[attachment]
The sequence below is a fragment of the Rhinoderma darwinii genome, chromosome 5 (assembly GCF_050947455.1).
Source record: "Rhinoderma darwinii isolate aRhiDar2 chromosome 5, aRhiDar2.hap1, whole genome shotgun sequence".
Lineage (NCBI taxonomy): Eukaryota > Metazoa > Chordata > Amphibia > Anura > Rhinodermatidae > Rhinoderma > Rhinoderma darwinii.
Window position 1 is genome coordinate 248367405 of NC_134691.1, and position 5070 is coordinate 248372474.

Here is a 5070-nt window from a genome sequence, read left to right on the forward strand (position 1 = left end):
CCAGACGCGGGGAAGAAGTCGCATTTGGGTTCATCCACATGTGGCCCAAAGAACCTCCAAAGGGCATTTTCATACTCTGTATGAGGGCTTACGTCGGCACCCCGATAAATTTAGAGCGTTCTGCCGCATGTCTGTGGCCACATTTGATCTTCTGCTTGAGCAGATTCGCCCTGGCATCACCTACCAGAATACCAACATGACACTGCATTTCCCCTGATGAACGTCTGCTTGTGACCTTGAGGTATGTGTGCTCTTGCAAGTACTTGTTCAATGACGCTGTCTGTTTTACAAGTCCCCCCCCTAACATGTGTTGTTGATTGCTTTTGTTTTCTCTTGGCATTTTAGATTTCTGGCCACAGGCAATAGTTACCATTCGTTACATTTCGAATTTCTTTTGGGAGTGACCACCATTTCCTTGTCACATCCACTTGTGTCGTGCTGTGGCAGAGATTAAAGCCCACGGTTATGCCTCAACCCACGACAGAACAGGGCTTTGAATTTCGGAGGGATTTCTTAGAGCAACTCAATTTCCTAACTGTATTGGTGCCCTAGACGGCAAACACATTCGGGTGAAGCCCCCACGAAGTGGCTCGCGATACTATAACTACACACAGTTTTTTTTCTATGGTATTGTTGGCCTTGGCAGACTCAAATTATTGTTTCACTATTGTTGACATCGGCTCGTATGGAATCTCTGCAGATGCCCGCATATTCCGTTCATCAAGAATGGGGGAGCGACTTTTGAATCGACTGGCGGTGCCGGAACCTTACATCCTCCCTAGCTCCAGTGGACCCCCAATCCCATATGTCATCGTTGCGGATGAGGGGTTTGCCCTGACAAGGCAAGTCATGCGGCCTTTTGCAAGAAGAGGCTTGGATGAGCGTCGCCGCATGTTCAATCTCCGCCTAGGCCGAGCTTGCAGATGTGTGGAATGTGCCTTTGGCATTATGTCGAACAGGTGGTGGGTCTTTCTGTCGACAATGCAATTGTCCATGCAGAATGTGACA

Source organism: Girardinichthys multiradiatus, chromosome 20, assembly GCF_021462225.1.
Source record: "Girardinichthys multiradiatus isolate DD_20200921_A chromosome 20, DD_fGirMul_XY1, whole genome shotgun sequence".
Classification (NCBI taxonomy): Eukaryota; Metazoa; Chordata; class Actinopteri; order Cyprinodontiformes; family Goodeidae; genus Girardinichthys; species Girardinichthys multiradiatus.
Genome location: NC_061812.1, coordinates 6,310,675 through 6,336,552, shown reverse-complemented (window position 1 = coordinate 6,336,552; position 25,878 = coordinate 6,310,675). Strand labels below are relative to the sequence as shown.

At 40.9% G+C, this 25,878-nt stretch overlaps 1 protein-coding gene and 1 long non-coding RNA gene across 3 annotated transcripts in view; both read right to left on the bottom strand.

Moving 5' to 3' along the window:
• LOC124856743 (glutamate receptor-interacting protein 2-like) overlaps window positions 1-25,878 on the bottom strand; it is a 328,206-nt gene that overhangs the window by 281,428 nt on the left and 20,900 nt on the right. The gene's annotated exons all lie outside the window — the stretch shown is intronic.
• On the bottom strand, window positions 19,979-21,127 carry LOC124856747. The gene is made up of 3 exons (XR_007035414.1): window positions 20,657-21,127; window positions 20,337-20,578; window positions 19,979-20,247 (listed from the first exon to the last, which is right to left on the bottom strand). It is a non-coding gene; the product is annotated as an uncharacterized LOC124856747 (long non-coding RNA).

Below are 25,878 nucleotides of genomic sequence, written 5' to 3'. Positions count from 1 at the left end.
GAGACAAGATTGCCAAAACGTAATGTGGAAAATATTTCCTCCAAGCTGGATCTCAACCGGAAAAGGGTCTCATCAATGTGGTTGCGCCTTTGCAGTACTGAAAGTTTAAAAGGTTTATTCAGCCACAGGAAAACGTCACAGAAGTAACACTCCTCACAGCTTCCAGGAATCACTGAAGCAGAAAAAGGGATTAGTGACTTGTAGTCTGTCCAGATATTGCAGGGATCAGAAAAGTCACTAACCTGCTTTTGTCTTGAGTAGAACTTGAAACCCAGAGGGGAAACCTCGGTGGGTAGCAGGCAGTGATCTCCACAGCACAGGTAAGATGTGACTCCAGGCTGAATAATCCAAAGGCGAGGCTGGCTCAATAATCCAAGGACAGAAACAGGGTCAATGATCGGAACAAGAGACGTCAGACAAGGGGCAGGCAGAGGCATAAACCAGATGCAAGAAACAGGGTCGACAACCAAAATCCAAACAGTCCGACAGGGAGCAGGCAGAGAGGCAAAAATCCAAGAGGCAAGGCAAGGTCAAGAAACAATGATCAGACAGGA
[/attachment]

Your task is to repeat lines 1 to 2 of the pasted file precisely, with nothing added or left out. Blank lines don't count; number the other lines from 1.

The sequence below is a fragment of the Rhinoderma darwinii genome, chromosome 5 (assembly GCF_050947455.1).
Source record: "Rhinoderma darwinii isolate aRhiDar2 chromosome 5, aRhiDar2.hap1, whole genome shotgun sequence".